Details behind Mark Jackson firing don’t really matter 

click to enlarge When it came to picking a side between Warriors co-owner Joe Lacob and coach Mark Jackson, above, there were two distinct camps that didn’t have much middle ground. - MARCIO JOSE SANCHEZ/THE ASSOCIATED PRESS
  • Marcio Jose Sanchez/The Associated Press
  • When it came to picking a side between Warriors co-owner Joe Lacob and coach Mark Jackson, above, there were two distinct camps that didn’t have much middle ground.

We're never going to know exactly what prompted the Warriors to ditch their most successful coach since well before the most recent ownership and front-office overhaul, and if that either puzzles you or bums you out, let the following truth be of some solace:

Even if someone intimate to the situation were to come out and offer to shine a light on it all, it wouldn't be worth a damn thing. That person's perspective couldn't possibly be offered with an ounce of objectivity. The very nature of the situation demanded of everyone involved to pick a side, and such stark polarization automatically renders any presented version of the surrounding events far too colored to consider as fact.

And let's face it: Everyone in an observational role -- i.e., fans and media -- has already chosen a side, too. If Twitter, Facebook and sports-talk radio callers represent anything close to an accurate gauge, the majority of fans are on Mark Jackson's side, befuddled and bitter with the firing. And why not? Fans, for the most part, care only about winning and entertainment. Jackson, in short order, established not just an expectation but delivery of both. Only Don Nelson 1.0 did that, with the giddy Run-TMC crews.

Tough for hardcore Dubs fans to side with anything Joe Lacob as it is, what with the pending new arena-alienation mess and even the Monta Ellis-for-Glass Bogut trade still profoundly painful wounds unhealed.

As for the media, there appear to be more pro-Jackson folk out there than pro-Warriors. If you're pro-Warriors on this one, you are in essence pro-Lacob, and if you squint and look real close, the only pro-Lacobs out there are the types who exchange suction for access to those elite little scrums in which Lacob tries but fails to channel the charming Peter Guber but still gets the geeks to laugh at lame jokes and earnestly nod in agreement to whatever flawed logic pony gets trotted out.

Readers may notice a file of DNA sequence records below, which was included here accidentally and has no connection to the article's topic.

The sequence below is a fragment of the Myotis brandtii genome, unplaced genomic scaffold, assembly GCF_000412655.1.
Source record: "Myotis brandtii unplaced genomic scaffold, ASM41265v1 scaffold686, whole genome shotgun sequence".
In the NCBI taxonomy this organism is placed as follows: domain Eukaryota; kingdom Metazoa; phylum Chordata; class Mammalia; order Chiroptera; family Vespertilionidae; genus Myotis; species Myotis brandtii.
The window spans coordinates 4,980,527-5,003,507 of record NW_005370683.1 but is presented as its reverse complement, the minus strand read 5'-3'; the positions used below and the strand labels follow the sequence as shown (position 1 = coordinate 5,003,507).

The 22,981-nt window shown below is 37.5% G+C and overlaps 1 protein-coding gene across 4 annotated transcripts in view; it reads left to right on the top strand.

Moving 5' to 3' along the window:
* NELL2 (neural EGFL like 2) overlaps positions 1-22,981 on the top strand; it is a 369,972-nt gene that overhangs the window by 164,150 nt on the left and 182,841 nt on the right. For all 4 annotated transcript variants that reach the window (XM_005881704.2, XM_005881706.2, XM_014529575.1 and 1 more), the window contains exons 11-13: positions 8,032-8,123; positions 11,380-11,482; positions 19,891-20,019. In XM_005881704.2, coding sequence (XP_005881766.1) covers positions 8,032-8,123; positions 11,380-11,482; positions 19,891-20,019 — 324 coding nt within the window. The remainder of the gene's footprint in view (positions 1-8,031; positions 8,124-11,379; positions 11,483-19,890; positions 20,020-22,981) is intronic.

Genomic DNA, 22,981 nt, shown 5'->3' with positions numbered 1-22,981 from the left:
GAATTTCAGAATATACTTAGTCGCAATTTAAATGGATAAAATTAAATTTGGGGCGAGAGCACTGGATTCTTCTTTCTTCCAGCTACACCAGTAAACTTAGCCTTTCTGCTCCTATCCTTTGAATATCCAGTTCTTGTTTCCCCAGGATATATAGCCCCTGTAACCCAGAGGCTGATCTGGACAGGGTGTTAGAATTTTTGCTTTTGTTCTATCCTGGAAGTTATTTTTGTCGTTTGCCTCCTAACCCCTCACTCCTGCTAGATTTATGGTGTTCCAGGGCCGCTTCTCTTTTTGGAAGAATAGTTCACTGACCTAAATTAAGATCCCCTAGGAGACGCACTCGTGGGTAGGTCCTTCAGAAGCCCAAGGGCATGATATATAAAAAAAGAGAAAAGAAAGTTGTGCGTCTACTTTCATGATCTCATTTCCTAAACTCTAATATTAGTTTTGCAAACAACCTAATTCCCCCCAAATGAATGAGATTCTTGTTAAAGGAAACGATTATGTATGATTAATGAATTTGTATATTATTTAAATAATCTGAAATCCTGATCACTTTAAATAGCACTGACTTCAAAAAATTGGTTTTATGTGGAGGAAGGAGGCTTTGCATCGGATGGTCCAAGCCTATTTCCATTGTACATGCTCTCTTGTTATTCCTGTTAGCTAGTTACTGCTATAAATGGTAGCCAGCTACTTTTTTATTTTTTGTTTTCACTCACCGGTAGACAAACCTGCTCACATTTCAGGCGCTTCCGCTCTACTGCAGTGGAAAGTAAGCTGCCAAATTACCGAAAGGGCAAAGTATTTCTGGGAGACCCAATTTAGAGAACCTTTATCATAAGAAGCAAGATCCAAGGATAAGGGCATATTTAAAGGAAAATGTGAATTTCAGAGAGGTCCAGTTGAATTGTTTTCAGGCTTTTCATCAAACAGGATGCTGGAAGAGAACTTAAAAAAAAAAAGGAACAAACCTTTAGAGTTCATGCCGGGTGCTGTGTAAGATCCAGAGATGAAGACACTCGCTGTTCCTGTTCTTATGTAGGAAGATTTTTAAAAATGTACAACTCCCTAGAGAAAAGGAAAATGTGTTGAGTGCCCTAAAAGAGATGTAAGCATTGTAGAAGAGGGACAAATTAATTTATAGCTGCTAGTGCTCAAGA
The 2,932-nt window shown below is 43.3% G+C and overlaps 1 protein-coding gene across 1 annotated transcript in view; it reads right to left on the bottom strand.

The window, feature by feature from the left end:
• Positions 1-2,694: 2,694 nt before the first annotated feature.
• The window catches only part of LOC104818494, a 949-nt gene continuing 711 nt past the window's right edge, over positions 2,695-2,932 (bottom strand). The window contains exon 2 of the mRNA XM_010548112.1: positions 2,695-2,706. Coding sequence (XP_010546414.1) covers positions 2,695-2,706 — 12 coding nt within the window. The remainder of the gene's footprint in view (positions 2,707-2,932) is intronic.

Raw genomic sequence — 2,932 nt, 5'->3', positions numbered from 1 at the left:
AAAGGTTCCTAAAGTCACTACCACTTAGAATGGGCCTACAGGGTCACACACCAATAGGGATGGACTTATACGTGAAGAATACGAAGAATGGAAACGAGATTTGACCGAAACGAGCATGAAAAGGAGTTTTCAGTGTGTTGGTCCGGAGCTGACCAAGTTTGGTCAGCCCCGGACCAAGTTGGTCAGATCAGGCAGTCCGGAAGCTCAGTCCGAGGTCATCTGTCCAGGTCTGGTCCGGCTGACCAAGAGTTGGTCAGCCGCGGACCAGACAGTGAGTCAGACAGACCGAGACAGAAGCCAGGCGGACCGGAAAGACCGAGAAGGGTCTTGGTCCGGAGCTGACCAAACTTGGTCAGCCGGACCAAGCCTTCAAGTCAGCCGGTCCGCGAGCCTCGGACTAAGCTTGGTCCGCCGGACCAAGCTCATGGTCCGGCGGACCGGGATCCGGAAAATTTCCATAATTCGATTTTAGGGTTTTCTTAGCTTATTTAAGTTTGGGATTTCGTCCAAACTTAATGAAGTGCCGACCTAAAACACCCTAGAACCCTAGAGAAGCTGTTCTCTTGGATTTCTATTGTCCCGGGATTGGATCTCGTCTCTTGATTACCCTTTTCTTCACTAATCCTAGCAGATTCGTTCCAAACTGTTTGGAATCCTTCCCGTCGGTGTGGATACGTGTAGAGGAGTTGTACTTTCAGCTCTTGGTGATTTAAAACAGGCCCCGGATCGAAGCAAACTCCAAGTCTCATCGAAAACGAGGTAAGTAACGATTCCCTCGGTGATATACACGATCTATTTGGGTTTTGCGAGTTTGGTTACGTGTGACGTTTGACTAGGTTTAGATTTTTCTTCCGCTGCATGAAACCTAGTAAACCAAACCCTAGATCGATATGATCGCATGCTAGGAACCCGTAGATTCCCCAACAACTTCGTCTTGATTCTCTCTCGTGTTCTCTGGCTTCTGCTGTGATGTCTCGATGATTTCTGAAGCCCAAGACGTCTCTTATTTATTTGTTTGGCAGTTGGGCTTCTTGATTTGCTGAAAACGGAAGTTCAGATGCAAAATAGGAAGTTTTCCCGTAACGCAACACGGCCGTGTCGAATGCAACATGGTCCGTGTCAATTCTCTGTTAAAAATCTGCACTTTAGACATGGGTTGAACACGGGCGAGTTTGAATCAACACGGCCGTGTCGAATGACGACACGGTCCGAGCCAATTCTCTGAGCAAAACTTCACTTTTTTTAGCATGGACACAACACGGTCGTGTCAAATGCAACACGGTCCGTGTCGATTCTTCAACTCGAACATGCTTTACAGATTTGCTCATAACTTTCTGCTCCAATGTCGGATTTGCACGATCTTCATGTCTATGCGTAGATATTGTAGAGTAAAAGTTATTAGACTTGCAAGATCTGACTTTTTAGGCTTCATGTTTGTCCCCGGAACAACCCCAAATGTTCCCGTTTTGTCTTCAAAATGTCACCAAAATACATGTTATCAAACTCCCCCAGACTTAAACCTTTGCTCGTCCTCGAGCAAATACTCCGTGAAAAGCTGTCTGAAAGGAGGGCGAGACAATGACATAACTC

If Lacob didn't have the immensely likable Bob Myers on his side, this one would be a blowout. Unlike Lacob, Myers doesn't strike one as a money- and power-grubbing narcissist, so when he asks for the trust of the fans, it at least gives them pause.

Then the pause passes, and the fans say, "Wait. They just had the third-best season in franchise history and pushed a better, healthier, hugely favored team to seven games in the playoffs. And they fired the coach? Eff Joe Lacob!"

Details? Who needs 'em? Nobody on one side is ever going to get anyone on the other side to hop the fence. We know all we need to know, anyway. It's as clear as it was when, in a situation remarkably analogous to this one, the A's fired Ken Macha after the 2006 American League Championship Series.

The A's hadn't been as far as Macha took them since the Bash Brothers era, but he got the boot anyway because he had the audacity and scrotal integrity to stand up for himself, to refuse to capitulate at every turn. He was a pain in Billy Beane's ass, basically, and Beane and his guys decided winning wasn't enough. They wanted winning without rancor.

So, we now see, do the Dubs. Jackson was a pain in Lacob's ass. There was plenty of winning, but not without rancor, so Jax got the ax.

The A's replaced Macha with Bob Geren. We don't yet know who'll replace Jackson, but if the results are Geren-esque, those boos Lacob heard in the wake of the Ellis trade will seem like child's play.

Mychael Urban, a longtime Bay Area-based sportswriter and broadcaster, is the host of "Inside the Bigs," which airs every Saturday from 9 a.m. to noon on KGMZ "The Game" (95.7 FM).

About The Author

Mychael Urban

Mychael Urban

Bio:
Mychael Urban has been covering Bay Area sports for 25 years and has worked for MLB.com, Comcast SportsNet Bay Area and KNBR (680 AM).
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